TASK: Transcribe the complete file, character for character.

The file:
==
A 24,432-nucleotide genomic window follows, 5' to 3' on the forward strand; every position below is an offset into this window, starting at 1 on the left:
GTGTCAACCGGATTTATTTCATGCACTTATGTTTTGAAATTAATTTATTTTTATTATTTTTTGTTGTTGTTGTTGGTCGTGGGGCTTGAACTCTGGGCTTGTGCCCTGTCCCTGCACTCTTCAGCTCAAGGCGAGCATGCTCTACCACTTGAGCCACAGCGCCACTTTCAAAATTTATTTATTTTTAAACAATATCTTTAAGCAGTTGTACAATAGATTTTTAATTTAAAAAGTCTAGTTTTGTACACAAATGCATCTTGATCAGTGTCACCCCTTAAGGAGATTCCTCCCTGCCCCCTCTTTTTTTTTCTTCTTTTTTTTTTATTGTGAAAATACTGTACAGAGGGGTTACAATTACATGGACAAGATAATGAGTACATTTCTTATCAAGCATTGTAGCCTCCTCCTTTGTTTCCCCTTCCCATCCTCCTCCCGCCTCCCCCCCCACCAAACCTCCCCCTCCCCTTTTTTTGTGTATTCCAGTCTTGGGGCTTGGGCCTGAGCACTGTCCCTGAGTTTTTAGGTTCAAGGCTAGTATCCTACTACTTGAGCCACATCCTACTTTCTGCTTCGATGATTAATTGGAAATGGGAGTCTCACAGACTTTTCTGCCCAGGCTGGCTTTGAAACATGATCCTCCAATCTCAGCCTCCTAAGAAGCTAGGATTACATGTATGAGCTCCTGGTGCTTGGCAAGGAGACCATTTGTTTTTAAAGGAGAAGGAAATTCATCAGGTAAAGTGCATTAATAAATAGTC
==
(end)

A 24,432-nucleotide genomic window follows, 5' to 3' on the forward strand; every position below is an offset into this window, starting at 1 on the left:
GTGTCAACCGGATTTATTTCATGCACTTATGTTTTGAAATTAATTTATTTTTATTATTTTTTGTTGTTGTTGTTGGTCGTGGGGCTTGAACTCTGGGCTTGTGCCCTGTCCCTGCACTCTTCAGCTCAAGGCGAGCATGCTCTACCACTTGAGCCACAGCGCCACTTTCAAAATTTATTTATTTTTAAACAATATCTTTAAGCAGTTGTACAATAGATTTTTAATTTAAAAAGTCTAGTTTTGTACACAAATGCATCTTGATCAGTGTCACCCCTTAAGGAGATTCCTCCCTGCCCCCTCTTTTTTTTTCTTCTTTTTTTTTTATTGTGAAAATACTGTACAGAGGGGTTACAATTACATGGACAAGATAATGAGTACATTTCTTATCAAGCATTGTAGCCTCCTCCTTTGTTTCCCCTTCCCATCCTCCTCCCGCCTCCCCCCCCACCAAACCTCCCCCTCCCCTTTTTTTGTGTATTCCAGTCTTGGGGCTTGGGCCTGAGCACTGTCCCTGAGTTTTTAGGTTCAAGGCTAGTATCCTACTACTTGAGCCACATCCTACTTTCTGCTTCGATGATTAATTGGAAATGGGAGTCTCACAGACTTTTCTGCCCAGGCTGGCTTTGAAACATGATCCTCCAATCTCAGCCTCCTAAGAAGCTAGGATTACATGTATGAGCTCCTGGTGCTTGGCAAGGAGACCATTTGTTTTTAAAGGAGAAGGAAATTCATCAGGTAAAGTGCATTAATAAATAGTC